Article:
I will not lie in saying that given the lonely planet thorn tree forum reviews of this place, I was downright nervous. But before I could act on my nerves, we had to wait almost 2 hours before leaving. We were convinced to take a Ndiaye Ndiaye (big white bus – 25 seats) to Rosso instead of a sept places. We realized as soon as we bought our ticket and boarded that there was no way the bus was leaving ‘toute de suite’ (right away). I knew that these buses didn’t leave until filled, but for some reason I let the driver convince me that we’d leave right away, when really, ‘toute de suite’ in African transportation lingo means ‘sometime today.’ Awesome.

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Travel Tip: Don’t confuse Rosso with Ross-Berthio. They are different. When we stopped in Ross-Berthio I was concerned we should get out and I asked the gentleman sitting next to me if this was our stop for going to Mauritania. He said no, and that he was going in the same direction. Ahh, we should share a car! I said. Best. Move. Ever. Our new friend Thierno Ba, gave us one last parting gift of Senegalese Taranga and essentially took us under his wing for the rest of our journey. Not only did he make sure no one took advantage of us, made sure we were always headed in the right direction, and he paid for all our fares, which was incredibly generous.

I can see why people have trouble at Rosso. There are certainly grifters waiting for anyone looking the slightest bit confused, and there are no signs or any indications of how to get from the Gare Routière to the pirogue; or how much it should cost. The single best tool (aside from the fiche) was a sincere and hearty “Asalaam Malekum” coupled with a smile to greet anyone looking official. This and any wolof you might know does wonders for softening officials; and people trying to grift you for that matter. Aside from the extreme heat, all in all it wasn’t a bad experience. The river is a scene, with kids diving and playing in the seafoam green water. It’s a nice last display of the Senegal that’s all out in the open and in your face; the Senegal that teases, and vexes, that’s easy and hard all the same; the Senegal that’s continually fascinating. I smiled as we crossed the River and I looked back to say goodbye, not sure of the next return, if ever.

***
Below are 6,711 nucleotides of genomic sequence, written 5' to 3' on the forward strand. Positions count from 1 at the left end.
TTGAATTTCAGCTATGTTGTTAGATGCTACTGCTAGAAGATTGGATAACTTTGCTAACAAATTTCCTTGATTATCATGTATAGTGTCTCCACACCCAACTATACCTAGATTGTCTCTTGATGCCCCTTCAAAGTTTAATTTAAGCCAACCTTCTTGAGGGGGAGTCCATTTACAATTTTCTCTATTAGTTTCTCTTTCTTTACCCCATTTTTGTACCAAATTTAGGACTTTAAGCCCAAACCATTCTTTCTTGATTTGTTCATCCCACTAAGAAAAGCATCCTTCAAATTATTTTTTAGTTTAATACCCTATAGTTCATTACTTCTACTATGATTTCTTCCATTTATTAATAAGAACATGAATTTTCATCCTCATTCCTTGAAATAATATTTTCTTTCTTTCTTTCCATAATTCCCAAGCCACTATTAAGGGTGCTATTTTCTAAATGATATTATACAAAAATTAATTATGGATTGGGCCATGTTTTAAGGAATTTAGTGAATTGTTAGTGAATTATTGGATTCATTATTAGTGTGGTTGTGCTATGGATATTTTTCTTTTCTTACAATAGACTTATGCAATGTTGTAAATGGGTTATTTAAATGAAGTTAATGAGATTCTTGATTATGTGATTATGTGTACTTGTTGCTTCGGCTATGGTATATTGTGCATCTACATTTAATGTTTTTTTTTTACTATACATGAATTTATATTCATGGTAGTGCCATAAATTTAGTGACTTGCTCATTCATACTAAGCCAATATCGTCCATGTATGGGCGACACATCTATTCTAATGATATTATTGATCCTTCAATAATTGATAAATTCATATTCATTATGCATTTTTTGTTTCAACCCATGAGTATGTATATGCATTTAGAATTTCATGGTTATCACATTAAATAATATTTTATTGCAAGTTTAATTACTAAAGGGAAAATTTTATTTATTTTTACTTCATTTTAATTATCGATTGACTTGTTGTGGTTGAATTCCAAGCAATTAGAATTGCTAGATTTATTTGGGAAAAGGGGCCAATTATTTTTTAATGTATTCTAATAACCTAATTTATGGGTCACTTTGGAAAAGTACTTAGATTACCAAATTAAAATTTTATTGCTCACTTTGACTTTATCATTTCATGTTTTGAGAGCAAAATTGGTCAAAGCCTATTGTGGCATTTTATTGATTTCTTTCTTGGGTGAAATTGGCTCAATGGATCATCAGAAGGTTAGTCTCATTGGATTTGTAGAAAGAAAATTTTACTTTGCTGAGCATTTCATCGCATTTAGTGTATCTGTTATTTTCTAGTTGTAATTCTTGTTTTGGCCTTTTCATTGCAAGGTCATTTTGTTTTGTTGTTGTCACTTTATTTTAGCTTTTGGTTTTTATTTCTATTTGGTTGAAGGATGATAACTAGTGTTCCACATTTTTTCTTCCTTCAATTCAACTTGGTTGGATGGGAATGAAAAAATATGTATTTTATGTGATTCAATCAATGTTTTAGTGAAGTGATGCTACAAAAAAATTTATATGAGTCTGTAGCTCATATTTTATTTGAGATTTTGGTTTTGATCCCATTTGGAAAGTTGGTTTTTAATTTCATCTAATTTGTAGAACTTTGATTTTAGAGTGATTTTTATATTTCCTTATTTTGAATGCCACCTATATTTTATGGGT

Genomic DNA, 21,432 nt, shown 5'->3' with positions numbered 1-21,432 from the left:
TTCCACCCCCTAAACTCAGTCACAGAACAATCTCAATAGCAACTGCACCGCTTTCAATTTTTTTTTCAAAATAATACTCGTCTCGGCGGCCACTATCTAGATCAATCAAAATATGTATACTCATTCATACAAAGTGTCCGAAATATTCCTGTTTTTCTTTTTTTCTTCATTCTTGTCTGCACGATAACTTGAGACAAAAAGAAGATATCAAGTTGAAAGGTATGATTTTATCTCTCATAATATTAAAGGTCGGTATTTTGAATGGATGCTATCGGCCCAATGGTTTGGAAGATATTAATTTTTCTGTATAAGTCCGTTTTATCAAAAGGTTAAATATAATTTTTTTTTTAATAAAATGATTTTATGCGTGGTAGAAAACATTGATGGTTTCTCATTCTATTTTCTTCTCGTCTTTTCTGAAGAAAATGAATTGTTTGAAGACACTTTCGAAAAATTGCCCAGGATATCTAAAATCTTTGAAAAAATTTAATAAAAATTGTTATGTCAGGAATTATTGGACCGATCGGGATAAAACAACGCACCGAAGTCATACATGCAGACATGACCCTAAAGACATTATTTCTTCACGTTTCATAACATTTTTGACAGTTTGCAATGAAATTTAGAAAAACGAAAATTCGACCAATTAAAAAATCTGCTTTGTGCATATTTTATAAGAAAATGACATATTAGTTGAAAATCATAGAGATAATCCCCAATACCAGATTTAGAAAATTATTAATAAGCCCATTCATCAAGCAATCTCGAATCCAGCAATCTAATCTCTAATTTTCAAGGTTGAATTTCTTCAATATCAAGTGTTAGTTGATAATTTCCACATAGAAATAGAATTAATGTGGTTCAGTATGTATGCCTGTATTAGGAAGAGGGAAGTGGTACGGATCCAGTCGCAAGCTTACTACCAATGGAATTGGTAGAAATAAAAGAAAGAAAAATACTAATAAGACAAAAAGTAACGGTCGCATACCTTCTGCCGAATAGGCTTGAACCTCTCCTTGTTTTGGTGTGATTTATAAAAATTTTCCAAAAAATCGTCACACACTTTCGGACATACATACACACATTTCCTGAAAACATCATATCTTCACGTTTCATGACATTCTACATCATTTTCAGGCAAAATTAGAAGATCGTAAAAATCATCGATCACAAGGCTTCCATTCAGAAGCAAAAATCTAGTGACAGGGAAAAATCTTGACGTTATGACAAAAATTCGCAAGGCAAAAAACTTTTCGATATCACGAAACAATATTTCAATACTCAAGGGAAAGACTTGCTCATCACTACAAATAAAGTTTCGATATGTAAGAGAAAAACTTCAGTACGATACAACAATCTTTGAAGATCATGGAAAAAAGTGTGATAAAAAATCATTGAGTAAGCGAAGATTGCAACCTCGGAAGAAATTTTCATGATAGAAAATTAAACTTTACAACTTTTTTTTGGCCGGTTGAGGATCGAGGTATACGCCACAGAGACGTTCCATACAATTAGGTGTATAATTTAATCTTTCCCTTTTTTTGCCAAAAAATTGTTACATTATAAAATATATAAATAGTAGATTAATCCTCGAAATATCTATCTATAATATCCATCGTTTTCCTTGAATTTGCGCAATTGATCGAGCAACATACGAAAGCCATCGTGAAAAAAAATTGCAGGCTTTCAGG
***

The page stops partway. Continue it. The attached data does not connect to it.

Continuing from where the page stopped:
If you’re reading this and preparing to cross the border, see our lonely planet post for details. Border Travel Tips.


I knew we had arrived into an even more arid place, when dust and sand billowed from the taxi seat as we got in to connect with the bush taxis to Nouakchott. Our cab driver was especially proud that the passenger door was held together by a rope – “C’est uniquement comme ca en Afrique!” he exclaimed with a big smile (It’s unique in Africa!). It’s things like this that you just have to laugh at and call it good. I couldn’t even be worried that I would fall out if the door swung open – there’s a rope there of course it will catch me!